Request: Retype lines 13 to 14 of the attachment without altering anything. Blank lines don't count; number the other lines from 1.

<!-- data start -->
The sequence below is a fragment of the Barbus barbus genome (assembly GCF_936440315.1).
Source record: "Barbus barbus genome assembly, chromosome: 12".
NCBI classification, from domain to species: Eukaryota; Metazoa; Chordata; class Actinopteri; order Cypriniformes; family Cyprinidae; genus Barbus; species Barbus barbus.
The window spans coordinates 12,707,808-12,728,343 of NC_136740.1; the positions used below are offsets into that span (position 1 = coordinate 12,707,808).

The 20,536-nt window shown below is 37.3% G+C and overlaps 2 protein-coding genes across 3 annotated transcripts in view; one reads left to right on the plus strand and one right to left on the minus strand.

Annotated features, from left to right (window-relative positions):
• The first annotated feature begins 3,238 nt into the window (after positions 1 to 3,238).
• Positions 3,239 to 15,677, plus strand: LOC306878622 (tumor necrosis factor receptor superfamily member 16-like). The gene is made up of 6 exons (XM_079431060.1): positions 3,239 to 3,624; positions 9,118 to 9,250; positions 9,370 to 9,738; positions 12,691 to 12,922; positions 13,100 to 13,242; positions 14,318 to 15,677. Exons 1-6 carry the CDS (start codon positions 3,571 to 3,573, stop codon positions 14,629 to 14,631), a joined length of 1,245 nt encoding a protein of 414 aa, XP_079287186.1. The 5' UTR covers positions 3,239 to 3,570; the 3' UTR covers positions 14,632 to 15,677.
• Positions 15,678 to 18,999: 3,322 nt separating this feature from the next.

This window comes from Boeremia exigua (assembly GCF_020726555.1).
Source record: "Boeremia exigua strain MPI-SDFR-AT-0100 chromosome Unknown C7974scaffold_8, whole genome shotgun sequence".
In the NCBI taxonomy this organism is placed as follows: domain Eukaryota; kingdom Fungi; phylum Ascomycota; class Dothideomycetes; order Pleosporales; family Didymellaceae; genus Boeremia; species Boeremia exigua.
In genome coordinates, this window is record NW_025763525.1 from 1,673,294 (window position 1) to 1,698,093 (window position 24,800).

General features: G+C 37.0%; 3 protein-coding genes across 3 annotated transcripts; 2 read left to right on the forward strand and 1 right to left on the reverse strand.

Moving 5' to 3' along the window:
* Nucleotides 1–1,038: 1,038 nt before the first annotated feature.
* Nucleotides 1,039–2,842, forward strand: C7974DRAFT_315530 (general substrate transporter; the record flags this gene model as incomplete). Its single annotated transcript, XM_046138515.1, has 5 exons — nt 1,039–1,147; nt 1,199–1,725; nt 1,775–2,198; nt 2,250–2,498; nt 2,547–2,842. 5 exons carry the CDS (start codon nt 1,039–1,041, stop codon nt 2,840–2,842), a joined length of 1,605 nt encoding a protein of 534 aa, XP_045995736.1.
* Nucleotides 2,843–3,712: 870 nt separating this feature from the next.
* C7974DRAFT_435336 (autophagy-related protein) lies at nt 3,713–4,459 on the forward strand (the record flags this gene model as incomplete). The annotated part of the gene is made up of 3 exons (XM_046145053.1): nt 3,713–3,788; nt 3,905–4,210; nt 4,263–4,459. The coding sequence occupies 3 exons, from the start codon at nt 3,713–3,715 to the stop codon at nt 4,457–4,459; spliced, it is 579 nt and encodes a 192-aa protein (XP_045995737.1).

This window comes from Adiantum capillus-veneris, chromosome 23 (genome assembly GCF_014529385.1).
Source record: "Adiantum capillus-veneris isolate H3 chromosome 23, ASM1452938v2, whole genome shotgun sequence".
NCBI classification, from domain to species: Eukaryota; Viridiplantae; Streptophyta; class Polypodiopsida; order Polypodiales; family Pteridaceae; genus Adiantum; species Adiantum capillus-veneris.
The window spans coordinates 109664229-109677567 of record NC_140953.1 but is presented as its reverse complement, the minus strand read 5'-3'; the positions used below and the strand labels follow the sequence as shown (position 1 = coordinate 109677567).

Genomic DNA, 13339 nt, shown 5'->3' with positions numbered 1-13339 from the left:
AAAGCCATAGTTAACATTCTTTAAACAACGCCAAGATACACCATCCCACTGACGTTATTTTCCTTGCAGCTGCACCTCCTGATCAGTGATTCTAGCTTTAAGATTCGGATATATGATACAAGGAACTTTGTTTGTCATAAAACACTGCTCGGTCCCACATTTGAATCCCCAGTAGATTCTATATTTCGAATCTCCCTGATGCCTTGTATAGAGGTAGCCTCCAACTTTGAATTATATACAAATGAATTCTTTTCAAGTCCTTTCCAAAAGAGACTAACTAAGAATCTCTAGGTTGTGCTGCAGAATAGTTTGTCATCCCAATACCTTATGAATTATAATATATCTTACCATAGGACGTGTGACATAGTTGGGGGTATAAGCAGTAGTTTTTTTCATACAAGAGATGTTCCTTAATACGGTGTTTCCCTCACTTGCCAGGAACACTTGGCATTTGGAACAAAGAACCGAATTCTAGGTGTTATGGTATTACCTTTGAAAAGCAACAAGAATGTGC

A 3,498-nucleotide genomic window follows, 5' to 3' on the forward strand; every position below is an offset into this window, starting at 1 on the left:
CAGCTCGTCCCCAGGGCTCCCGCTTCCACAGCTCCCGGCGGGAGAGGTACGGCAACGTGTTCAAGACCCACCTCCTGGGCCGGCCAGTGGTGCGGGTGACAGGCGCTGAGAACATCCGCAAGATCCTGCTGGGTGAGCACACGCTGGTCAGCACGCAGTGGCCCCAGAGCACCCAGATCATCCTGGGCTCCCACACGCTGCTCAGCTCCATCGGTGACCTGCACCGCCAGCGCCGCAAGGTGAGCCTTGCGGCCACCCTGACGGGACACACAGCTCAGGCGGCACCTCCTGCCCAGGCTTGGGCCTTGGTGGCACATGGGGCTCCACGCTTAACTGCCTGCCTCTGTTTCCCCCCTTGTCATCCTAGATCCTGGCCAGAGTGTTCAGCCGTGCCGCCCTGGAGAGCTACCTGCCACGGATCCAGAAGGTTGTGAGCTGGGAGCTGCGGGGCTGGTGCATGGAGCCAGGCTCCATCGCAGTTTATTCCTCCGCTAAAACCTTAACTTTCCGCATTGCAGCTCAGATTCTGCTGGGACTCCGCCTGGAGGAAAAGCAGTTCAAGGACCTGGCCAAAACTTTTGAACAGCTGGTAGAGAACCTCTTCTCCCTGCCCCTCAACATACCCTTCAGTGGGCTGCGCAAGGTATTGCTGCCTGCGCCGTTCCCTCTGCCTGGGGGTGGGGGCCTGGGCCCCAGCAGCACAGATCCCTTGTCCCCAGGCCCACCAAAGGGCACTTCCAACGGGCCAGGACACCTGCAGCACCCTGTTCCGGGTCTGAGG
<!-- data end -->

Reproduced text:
In genome coordinates, this window is record NW_025763525.1 from 1,673,294 (window position 1) to 1,698,093 (window position 24,800).

General features: G+C 37.0%; 3 protein-coding genes across 3 annotated transcripts; 2 read left to right on the forward strand and 1 right to left on the reverse strand.